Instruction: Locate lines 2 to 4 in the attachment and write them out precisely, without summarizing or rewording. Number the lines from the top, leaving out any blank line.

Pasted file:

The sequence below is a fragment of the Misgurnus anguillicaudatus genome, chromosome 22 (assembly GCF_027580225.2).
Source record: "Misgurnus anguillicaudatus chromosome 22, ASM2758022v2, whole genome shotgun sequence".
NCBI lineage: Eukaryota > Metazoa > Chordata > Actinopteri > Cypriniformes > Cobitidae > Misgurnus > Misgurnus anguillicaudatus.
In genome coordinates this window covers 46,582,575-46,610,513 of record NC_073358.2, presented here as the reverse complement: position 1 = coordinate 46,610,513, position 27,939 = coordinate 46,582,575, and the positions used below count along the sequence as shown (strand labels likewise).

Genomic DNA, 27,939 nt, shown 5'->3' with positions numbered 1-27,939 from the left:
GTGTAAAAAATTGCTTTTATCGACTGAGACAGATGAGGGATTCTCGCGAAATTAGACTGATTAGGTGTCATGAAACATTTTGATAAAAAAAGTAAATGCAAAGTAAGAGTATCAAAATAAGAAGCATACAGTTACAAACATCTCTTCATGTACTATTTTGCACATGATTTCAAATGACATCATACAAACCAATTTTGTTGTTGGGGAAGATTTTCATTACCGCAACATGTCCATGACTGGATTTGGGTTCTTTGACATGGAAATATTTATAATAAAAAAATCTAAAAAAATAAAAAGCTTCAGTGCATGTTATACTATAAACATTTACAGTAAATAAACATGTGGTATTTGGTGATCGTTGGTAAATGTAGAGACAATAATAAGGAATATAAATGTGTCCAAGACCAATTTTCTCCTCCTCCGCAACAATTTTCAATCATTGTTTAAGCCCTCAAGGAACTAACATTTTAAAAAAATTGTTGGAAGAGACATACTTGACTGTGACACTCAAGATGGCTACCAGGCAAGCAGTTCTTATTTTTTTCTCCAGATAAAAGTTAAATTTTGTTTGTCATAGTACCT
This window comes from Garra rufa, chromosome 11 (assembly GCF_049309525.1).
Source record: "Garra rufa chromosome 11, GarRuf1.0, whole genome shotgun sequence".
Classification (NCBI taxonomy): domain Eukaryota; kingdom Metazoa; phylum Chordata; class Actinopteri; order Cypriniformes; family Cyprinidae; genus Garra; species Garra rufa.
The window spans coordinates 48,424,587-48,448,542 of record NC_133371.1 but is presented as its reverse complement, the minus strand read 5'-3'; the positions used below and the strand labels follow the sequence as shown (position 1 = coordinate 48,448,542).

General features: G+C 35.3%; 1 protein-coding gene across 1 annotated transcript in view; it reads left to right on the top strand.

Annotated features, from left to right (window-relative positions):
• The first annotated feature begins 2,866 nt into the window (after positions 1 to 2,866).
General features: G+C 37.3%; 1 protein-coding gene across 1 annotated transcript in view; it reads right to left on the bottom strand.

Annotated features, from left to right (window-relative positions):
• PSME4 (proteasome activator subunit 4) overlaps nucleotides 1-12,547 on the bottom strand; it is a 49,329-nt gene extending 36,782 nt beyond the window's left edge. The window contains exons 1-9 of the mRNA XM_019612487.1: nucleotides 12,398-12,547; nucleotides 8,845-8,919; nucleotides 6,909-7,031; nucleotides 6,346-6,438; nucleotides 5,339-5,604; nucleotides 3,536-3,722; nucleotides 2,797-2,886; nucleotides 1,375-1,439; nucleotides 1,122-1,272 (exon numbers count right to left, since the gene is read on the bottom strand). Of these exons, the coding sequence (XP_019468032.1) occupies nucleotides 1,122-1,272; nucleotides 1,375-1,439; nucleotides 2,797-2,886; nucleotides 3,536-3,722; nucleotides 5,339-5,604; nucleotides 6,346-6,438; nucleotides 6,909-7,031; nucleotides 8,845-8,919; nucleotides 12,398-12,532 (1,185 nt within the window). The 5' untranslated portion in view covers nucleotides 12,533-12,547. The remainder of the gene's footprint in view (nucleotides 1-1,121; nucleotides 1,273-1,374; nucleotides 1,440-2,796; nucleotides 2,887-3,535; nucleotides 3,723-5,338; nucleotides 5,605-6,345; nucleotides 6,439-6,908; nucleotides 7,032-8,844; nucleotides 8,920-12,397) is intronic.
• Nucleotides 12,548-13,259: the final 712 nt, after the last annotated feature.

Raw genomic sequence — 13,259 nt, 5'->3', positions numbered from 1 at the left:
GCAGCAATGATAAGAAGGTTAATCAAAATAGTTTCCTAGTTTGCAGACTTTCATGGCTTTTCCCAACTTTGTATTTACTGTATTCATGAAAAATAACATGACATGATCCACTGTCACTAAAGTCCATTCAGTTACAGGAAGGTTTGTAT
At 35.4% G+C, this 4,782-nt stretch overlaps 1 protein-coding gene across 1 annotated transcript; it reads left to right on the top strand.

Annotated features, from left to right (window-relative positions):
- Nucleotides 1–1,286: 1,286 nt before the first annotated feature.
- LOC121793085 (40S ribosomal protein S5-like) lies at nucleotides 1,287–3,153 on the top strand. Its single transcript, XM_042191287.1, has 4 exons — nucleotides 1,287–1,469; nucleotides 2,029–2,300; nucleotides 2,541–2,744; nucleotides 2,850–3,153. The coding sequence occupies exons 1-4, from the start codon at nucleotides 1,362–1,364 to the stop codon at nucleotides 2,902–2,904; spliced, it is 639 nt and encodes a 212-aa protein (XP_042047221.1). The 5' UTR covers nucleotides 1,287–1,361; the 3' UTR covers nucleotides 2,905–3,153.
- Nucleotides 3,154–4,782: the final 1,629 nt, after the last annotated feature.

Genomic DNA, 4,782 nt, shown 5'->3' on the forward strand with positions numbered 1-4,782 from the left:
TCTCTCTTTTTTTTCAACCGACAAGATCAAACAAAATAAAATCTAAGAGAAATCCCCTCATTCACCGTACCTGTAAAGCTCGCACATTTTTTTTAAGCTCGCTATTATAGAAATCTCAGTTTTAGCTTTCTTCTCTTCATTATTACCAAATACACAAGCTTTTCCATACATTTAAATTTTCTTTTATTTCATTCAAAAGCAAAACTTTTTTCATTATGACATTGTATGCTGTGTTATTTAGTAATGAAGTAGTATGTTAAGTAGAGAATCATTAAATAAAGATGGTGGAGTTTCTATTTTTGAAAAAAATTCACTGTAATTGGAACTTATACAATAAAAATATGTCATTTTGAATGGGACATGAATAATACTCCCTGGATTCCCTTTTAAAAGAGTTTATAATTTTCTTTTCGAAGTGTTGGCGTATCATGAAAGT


Source record: "Misgurnus anguillicaudatus chromosome 22, ASM2758022v2, whole genome shotgun sequence".
NCBI lineage: Eukaryota > Metazoa > Chordata > Actinopteri > Cypriniformes > Cobitidae > Misgurnus > Misgurnus anguillicaudatus.
In genome coordinates this window covers 46,582,575-46,610,513 of record NC_073358.2, presented here as the reverse complement: position 1 = coordinate 46,610,513, position 27,939 = coordinate 46,582,575, and the positions used below count along the sequence as shown (strand labels likewise).